Two years ago, I wrote a piece for Perspectives on Work (link here) titled “The Looming 21st Century Generation Gap: Economic Challenges Facing Younger Workers.” I wouldn’t change a word of the opening paragraph:

Younger adults preparing to enter today’s workforce face a confluence of economic challenges unknown to many of their predecessors. These include rising student loan debt, barriers and higher thresholds to entry-level jobs, reduced wages and benefits, and heavier responsibilities for funding their own retirements and those of preceding generations. Many of these concerns were in play before the recession, but the economic meltdown has intensified all of them. Although the exact mix of these factors remains speculative, potentially we face a long period of generational strife that will play out in our workplaces, boardrooms, and legislatures.


Nevertheless, as a tail-end Baby Boomer, I fully comprehend the challenges and fears of a generation that has weathered the Great Recession during a time when our earning capacities are supposed to be at their peaks.

Many workers in their 40s and beyond have paid a heavy price during these past five years. At some employers, layoffs have targeted more experienced (and expensive) employees. And the older one gets, the more difficult it becomes to obtain a comparable position. Wages and salaries have flatlined, and pay cuts and freezes have become the norm.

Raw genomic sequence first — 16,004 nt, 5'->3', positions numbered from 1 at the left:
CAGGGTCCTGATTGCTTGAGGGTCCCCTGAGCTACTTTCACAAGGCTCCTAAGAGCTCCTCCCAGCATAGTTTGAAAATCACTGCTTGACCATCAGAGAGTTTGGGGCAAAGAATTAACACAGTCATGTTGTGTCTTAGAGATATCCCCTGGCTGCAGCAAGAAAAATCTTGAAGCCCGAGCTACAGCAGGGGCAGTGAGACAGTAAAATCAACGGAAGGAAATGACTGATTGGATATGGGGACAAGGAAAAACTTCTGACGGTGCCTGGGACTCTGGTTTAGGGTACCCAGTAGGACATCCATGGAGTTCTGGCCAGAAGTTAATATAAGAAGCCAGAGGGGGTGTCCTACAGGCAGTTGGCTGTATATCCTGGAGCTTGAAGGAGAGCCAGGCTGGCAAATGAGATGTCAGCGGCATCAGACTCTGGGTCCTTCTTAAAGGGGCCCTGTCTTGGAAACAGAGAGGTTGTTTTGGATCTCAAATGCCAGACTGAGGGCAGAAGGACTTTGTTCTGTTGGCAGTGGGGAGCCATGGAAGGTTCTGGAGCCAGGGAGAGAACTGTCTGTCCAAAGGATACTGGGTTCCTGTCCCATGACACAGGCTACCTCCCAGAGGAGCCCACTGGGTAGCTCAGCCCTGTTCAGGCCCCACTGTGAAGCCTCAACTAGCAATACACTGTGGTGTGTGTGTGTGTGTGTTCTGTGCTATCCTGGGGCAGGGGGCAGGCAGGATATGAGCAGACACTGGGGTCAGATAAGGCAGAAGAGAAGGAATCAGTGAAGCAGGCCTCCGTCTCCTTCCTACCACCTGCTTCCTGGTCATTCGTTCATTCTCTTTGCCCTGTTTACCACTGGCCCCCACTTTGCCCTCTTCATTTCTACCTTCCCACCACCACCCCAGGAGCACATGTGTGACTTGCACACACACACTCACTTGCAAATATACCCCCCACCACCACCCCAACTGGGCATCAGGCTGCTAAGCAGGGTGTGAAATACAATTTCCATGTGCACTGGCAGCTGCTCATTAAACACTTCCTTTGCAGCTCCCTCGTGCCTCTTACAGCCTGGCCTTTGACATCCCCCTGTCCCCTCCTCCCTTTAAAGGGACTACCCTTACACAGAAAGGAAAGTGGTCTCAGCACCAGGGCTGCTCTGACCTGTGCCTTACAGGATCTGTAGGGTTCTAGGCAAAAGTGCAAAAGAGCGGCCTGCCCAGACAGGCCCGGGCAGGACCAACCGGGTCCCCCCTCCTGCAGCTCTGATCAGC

In addition, quiet but devastating forms of age discrimination confront many workers who attempt to rebound from a layoff or to switch careers. The federal Age Discrimination in Employment Act prohibits age discrimination against individuals 40 and over, but proving such claims is extremely difficult.

The economic consequences of the meltdown on older workers are significant, especially in terms of retirement savings and planning. But the oft-neglected psychological impacts have exacted a heavy toll as well, ranging from the stress caused by uncertainty about job security to outright despair, desperation, and depression over a job loss.

Are we all in this together?

Call it a wash.

In any event, I foresee a lot of generational strife in the years to come. Boomers, concerned about economic security during their later years and (in some cases, at least) fueled by expectations of maintaining certain standards of living, will exercise their clout in boardrooms and legislatures. Millennials, many of whom are burdened by enormous student debt as they sail straight into a bad job market, will not want to pay extra levies to fund the retirements of generations preceding them.